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GIC bets big on Chinese debt
June 6, 2014 / 5:30 AM / 4 years ago

GIC bets big on Chinese debt

* Fund buys US$1.45bn of bonds in five weeks

* Investments often done through large private placements

* Banks talk of target list with focus on North Asia

By Lianting Tu

June 6 (IFR) - Singapore sovereign wealth fund GIC is making waves in the Asian debt markets with a series of unusually big investments in bonds from China.

According to market sources, in recent weeks, GIC has bought US$700m of unrated 4.7% bonds due 2019 from computer maker Lenovo, a US$400m 2019 private placement from property developer Vanke, and a HK$2bn (US$258m) 3.2% 2020 note from internet group Tencent Holdings.

Adding to the sudden increase in activity, the fund is said to have been behind the anchor order for the US$350m reopening of China Resources Land, as well as a big buyer in several other transactions.

The investments in unrated bonds and private placements mark a newly aggressive approach from GIC. It also contrasts with the liquidity-driven investment philosophy of other sovereign wealth funds, which typically prefer to invest taxpayers’ money in high-rated and well-traded securities.

“A US$700m order for an unrated bond is a big thing for a sovereign wealth fund,” said one banker.

Observers believe the shift in investment strategy marks a rebalancing of GIC’s portfolio towards fixed-income assets and North Asia.

“GIC has been rebalancing into emerging markets in the last five years, particularly into China,” said Enrico Soddu, an analyst at London-based Institutional Investor’s Sovereign Wealth Center (SWC).

Based on SWC data, GIC’s investments in North Asia grew to 13% of its portfolio last year from 8% in 2008. During the same period, it reduced its European exposure to 11% from 27%.

The latest deals, however, suggest GIC is allocating a greater portion of its portfolio to fixed income. GIC had 21% of its assets in fixed income at the end of 2013, up from an unusually low 17% in 2012, the SWC data showed. GIC does not publish a detailed breakdown of its investments.

“Before, GIC was just another bidder for public bond deals and was not a big player,” said a source familiar with the matter. “Now, it is increasingly taking the anchor investor role.”

Another source agreed, saying: “Lately, GIC has a shopping list of fixed-income names, with focus on China and tech paper.”

The unusual approach, however, raises questions about GIC’s concentration of exposure to Chinese fixed income.

“Given the diversification mandate, it’s not typical for GIC to take concentrated positions on the equity side. Presumably, the same philosophy would apply to its fixed-income investments,” said Joseph Cherian, practice professor of finance and director for the Centre of Asset Management Research and Investment at the National University of Singapore’s Business School.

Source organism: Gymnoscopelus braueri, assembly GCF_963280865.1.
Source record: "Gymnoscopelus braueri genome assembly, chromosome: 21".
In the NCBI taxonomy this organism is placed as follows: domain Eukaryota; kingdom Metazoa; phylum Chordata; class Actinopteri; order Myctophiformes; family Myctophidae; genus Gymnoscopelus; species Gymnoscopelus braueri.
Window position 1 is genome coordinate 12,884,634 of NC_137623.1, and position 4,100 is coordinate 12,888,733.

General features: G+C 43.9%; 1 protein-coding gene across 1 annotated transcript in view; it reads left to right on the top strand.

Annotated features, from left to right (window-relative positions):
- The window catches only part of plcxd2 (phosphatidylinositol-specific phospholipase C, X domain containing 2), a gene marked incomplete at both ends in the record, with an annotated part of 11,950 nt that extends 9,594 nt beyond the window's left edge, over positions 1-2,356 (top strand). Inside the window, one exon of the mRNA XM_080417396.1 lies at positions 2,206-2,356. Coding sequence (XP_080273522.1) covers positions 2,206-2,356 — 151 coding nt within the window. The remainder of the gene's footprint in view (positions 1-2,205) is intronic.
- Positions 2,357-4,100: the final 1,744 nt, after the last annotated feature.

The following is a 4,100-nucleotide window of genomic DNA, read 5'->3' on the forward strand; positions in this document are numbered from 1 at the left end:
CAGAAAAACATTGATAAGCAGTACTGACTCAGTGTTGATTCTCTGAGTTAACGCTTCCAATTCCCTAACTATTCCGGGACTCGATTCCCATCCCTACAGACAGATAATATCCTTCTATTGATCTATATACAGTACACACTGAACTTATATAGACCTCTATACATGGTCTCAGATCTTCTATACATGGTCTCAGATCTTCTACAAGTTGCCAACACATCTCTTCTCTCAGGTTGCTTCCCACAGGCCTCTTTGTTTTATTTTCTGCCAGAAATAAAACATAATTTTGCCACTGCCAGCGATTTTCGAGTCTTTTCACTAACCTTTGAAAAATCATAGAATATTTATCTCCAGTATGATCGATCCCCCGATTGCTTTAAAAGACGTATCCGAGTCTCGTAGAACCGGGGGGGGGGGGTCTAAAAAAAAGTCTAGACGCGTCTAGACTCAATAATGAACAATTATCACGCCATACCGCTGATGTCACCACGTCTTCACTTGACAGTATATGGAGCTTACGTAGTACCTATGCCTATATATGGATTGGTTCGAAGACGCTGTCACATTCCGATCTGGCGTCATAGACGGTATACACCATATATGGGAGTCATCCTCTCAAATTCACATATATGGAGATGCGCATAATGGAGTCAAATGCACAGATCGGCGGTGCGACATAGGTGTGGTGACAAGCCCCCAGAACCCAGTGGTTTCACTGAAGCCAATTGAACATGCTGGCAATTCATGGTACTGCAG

A recent management reshuffle at GIC could explain the shift in strategy. Last year, several senior managers were replaced, while the fund reviewed its investment strategy at the same time.

“This [the large bets on Chinese bonds] is perhaps possible under their new investment framework that was established last year, where an investment board oversees its active investments and pays particular attention to large investments, but with careful risk management,” Cherian said.

Among the senior management, five of the seven positions were filled with new staff, all of whom were promoted internally. While implementing the management change, the fund also adopted a new investment framework with a reference portfolio based on the model of the Canadian Pension Plan Investment Board.

The reference portfolio targets a 65% allocation in equities and 35% in fixed income, which reflects the Singapore Government’s risk appetite, according to the GIC website. The portfolio also includes an active portfolio, which allows the fund to use opportunistic strategies.

As of the end of 2013, GIC had assets under management of around US$315bn, according to the SWC. So, a 14% rebalancing means another US$44bn to invest in cash and bonds.

However, as it moves more heavily into fixed income, the GIC is not buying indiscriminately.

Vanke’s five-year private placement pays a coupon of 4.5%, which is attractive relative to its 2018s currently yielding around 4%. Tencent’s HK$2bn bonds due 2020 were priced at par to yield 3.2%, higher than its US$2bn due-2019 currently yielding around 2.9%.

Lenovo’s US$1.5bn bond, priced to yield 300bp over US Treasuries on April 29, is one of the best-performing issues in the last month in Asia, according to traders. The paper was quoted at a spread of 221bp on June 4, or a cash price of 104, representing a 4.2% cash gain in the last five weeks and a US$29m paper profit for GIC.

Much of the rally, however, was due to the fact that portfolio managers heard the rumour that the GIC was the anchor on the deal.

The paper profit may be sizable, but GIC is not likely to flip the bonds for a quick gain.

“GIC is the buy-and-hold type of investor, and it is likely looking at long-term gains. It is unlikely that it will use its bulky positions to move the market,” said a Singapore-based bond trader.

GIC declined to comment. (Reporting By Lianting Tu; editing by Christopher Langner and Steve Garton)

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